Israeli police on Wednesday evicted Jewish settlers from a building they said they had bought from a Palestinian in the heart of the West Bank city of Hebron, a frequent flashpoint in the Israeli-Palestinian conflict.
The presence of the 15 settlers in the two-storey structure had caused divisions within Prime Minister Benjamin Netanyahu's mainly right-wing cabinet, and Defence Minister Ehud Barak, leader of a centrist party, has pushed for eviction.
Netanyahu had asked Barak to give the settlers more time to allow them to present legal evidence of their ownership claim, which has been disputed by Palestinian authorities.
But defence officials said settlers had moved into a particularly sensitive area of the occupied West Bank without the approval of Israeli security authorities. A statement issued by Barak's office hours before the eviction said the government had a duty to uphold the rule of law.
Despite the evictions, Netanyahu said he intended to strengthen Jewish settlement in the West Bank and that these plans included expanding Hebron's Jewish enclave, but that this had to be done in accordance with the law.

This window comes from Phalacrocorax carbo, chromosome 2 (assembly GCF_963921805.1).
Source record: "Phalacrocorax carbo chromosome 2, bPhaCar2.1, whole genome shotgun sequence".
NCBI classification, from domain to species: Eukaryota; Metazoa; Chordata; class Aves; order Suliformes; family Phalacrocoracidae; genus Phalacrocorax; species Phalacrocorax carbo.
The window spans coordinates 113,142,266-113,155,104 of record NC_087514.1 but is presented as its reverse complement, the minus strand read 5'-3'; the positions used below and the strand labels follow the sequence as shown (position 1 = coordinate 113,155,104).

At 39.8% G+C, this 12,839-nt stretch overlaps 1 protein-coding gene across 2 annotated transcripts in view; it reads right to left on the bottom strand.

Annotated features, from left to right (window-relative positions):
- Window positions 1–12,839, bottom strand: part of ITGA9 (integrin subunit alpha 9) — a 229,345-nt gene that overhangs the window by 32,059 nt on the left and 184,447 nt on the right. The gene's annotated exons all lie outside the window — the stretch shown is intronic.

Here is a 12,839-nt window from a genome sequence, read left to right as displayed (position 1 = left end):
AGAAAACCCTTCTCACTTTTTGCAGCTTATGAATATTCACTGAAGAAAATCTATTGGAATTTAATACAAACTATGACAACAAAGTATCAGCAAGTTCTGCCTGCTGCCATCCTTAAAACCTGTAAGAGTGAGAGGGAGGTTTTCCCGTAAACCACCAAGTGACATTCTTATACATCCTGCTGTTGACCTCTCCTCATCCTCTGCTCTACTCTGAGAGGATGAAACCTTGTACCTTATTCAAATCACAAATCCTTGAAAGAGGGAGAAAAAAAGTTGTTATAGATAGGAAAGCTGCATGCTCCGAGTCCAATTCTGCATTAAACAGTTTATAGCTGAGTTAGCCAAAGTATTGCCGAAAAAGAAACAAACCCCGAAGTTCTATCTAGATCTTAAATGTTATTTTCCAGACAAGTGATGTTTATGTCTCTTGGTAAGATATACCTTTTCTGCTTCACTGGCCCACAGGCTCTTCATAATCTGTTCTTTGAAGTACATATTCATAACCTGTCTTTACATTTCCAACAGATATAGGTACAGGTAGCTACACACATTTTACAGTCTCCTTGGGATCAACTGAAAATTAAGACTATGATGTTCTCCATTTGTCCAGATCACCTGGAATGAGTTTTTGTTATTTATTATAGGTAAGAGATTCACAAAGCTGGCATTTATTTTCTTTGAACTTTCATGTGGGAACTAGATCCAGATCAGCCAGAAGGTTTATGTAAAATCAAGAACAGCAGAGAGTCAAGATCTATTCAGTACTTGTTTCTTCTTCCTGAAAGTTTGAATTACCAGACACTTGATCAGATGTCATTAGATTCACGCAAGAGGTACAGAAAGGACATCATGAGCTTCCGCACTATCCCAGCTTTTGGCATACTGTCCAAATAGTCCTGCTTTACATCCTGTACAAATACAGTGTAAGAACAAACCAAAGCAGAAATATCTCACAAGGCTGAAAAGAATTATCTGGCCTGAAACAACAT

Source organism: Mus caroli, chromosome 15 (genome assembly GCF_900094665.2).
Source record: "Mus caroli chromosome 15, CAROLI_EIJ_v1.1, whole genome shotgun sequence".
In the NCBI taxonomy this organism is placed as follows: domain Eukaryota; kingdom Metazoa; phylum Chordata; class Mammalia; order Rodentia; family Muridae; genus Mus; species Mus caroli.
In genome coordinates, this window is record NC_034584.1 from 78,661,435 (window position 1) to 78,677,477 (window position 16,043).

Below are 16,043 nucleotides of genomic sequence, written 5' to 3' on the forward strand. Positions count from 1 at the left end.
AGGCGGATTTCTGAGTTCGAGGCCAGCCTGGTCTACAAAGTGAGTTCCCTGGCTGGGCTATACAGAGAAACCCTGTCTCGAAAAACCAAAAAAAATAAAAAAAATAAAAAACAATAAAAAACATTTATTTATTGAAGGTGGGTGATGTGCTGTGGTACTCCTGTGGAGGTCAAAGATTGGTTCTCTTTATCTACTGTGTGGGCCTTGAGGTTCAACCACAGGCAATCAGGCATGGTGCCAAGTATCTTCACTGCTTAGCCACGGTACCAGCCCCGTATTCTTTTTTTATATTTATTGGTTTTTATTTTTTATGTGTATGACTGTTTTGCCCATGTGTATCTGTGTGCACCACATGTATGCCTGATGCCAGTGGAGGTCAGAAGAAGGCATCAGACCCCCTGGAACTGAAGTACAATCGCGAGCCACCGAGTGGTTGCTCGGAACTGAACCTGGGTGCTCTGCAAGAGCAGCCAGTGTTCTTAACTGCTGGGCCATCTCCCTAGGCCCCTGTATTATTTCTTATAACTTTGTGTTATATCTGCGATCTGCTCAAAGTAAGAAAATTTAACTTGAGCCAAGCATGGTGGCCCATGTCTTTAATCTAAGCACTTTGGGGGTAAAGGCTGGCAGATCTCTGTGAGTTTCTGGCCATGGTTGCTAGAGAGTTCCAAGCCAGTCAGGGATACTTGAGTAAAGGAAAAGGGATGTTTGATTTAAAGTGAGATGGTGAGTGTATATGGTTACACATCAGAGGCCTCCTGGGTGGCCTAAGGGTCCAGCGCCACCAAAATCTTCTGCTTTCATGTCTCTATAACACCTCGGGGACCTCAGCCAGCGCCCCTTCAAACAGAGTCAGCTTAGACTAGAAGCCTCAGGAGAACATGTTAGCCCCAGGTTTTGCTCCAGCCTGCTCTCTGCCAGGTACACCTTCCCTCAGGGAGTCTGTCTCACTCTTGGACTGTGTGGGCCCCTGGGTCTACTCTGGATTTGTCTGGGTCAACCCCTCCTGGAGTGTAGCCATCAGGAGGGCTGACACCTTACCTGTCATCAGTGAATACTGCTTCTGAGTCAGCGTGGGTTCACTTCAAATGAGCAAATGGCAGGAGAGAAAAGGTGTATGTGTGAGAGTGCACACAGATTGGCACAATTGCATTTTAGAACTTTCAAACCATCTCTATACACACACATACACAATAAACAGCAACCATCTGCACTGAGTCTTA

Though politically strong, Netanyahu has faced questions from within his own Likud party and from other right-wing coalition partners about his commitment to the settlers, many of whom see themselves as exercising a Jewish birthright to biblical land.
In an announcement issued just minutes before the settlers were removed from the building, Netanyahu said he would soon ask the government to grant formal status to three West Bank settler outposts built more than a decade ago without state permission.
Netanyahu's move to approve those outposts retroactively raised speculation he was trying to mollify settler leaders angered by the Hebron eviction.
In Hebron, the settlers had sought to expand a settlement of some 500 Israeli families in the heart of a biblical city home to about 250,000 Palestinians where enmity between the two groups runs high.
About 500,000 Israelis and 2.5 million Palestinians live in the West Bank and East Jerusalem, areas which, along with the Gaza Strip, were captured by Israel in the 1967 Middle East war. Most world powers deem the Jewish settlements illegal and Palestinians fear their presence will deny them a viable state. Israel disputes this and has vowed to keep major settlement blocs under any eventual peace accord with the Palestinians.
(Writing by Jeffrey Heller; Editing by Alistair Lyon and Andrew Osborn)